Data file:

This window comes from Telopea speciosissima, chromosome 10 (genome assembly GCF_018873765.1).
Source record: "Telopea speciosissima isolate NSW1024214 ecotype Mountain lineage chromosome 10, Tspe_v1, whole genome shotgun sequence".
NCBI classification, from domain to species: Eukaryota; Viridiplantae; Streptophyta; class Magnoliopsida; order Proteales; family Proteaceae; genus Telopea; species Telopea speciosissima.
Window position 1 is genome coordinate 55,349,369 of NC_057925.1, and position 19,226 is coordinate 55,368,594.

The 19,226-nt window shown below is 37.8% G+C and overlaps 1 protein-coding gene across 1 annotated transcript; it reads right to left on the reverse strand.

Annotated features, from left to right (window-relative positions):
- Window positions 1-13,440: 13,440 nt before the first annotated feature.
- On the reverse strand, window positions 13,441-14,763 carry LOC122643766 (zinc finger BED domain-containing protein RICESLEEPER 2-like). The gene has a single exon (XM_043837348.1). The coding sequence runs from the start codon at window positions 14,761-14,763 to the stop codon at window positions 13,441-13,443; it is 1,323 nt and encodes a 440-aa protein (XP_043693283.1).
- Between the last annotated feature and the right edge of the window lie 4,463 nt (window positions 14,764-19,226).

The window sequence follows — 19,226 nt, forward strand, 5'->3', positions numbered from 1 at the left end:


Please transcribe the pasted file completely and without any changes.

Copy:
This window comes from Telopea speciosissima, chromosome 10 (genome assembly GCF_018873765.1).
Source record: "Telopea speciosissima isolate NSW1024214 ecotype Mountain lineage chromosome 10, Tspe_v1, whole genome shotgun sequence".
NCBI classification, from domain to species: Eukaryota; Viridiplantae; Streptophyta; class Magnoliopsida; order Proteales; family Proteaceae; genus Telopea; species Telopea speciosissima.
Window position 1 is genome coordinate 55,349,369 of NC_057925.1, and position 19,226 is coordinate 55,368,594.

The 19,226-nt window shown below is 37.8% G+C and overlaps 1 protein-coding gene across 1 annotated transcript; it reads right to left on the reverse strand.

Annotated features, from left to right (window-relative positions):
- Window positions 1-13,440: 13,440 nt before the first annotated feature.
- On the reverse strand, window positions 13,441-14,763 carry LOC122643766 (zinc finger BED domain-containing protein RICESLEEPER 2-like). The gene has a single exon (XM_043837348.1). The coding sequence runs from the start codon at window positions 14,761-14,763 to the stop codon at window positions 13,441-13,443; it is 1,323 nt and encodes a 440-aa protein (XP_043693283.1).
- Between the last annotated feature and the right edge of the window lie 4,463 nt (window positions 14,764-19,226).

The window sequence follows — 19,226 nt, forward strand, 5'->3', positions numbered from 1 at the left end: